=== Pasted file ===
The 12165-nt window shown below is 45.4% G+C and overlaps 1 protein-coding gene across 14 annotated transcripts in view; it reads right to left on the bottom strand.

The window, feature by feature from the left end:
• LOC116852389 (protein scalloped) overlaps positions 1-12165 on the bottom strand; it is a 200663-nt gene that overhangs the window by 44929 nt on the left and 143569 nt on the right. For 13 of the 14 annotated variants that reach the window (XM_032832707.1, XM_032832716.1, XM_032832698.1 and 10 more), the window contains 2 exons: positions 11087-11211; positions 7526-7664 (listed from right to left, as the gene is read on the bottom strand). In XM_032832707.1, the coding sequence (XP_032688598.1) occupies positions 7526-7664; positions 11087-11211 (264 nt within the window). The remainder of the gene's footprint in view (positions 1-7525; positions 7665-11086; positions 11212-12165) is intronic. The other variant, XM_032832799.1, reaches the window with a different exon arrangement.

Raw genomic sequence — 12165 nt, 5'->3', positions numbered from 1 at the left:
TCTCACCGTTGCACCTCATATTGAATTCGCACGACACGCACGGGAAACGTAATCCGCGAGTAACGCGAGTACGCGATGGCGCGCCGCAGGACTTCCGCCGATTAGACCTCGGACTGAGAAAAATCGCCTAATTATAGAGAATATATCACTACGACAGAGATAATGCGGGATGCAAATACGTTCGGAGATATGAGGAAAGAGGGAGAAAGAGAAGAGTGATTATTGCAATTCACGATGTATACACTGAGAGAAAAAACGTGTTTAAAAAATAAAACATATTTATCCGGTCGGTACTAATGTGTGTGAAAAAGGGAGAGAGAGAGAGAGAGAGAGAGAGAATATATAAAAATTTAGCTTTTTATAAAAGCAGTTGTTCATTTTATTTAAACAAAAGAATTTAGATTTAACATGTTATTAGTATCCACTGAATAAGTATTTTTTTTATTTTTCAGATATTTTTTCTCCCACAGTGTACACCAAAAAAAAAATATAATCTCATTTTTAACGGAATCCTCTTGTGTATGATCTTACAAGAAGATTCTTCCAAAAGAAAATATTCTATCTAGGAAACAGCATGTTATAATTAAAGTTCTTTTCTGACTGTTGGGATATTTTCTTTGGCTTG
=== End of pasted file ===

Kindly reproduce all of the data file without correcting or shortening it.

The 12165-nt window shown below is 45.4% G+C and overlaps 1 protein-coding gene across 14 annotated transcripts in view; it reads right to left on the bottom strand.

The window, feature by feature from the left end:
• LOC116852389 (protein scalloped) overlaps positions 1-12165 on the bottom strand; it is a 200663-nt gene that overhangs the window by 44929 nt on the left and 143569 nt on the right. For 13 of the 14 annotated variants that reach the window (XM_032832707.1, XM_032832716.1, XM_032832698.1 and 10 more), the window contains 2 exons: positions 11087-11211; positions 7526-7664 (listed from right to left, as the gene is read on the bottom strand). In XM_032832707.1, the coding sequence (XP_032688598.1) occupies positions 7526-7664; positions 11087-11211 (264 nt within the window). The remainder of the gene's footprint in view (positions 1-7525; positions 7665-11086; positions 11212-12165) is intronic. The other variant, XM_032832799.1, reaches the window with a different exon arrangement.

Raw genomic sequence — 12165 nt, 5'->3', positions numbered from 1 at the left:
TCTCACCGTTGCACCTCATATTGAATTCGCACGACACGCACGGGAAACGTAATCCGCGAGTAACGCGAGTACGCGATGGCGCGCCGCAGGACTTCCGCCGATTAGACCTCGGACTGAGAAAAATCGCCTAATTATAGAGAATATATCACTACGACAGAGATAATGCGGGATGCAAATACGTTCGGAGATATGAGGAAAGAGGGAGAAAGAGAAGAGTGATTATTGCAATTCACGATGTATACACTGAGAGAAAAAACGTGTTTAAAAAATAAAACATATTTATCCGGTCGGTACTAATGTGTGTGAAAAAGGGAGAGAGAGAGAGAGAGAGAGAGAGAATATATAAAAATTTAGCTTTTTATAAAAGCAGTTGTTCATTTTATTTAAACAAAAGAATTTAGATTTAACATGTTATTAGTATCCACTGAATAAGTATTTTTTTTATTTTTCAGATATTTTTTCTCCCACAGTGTACACCAAAAAAAAAATATAATCTCATTTTTAACGGAATCCTCTTGTGTATGATCTTACAAGAAGATTCTTCCAAAAGAAAATATTCTATCTAGGAAACAGCATGTTATAATTAAAGTTCTTTTCTGACTGTTGGGATATTTTCTTTGGCTTG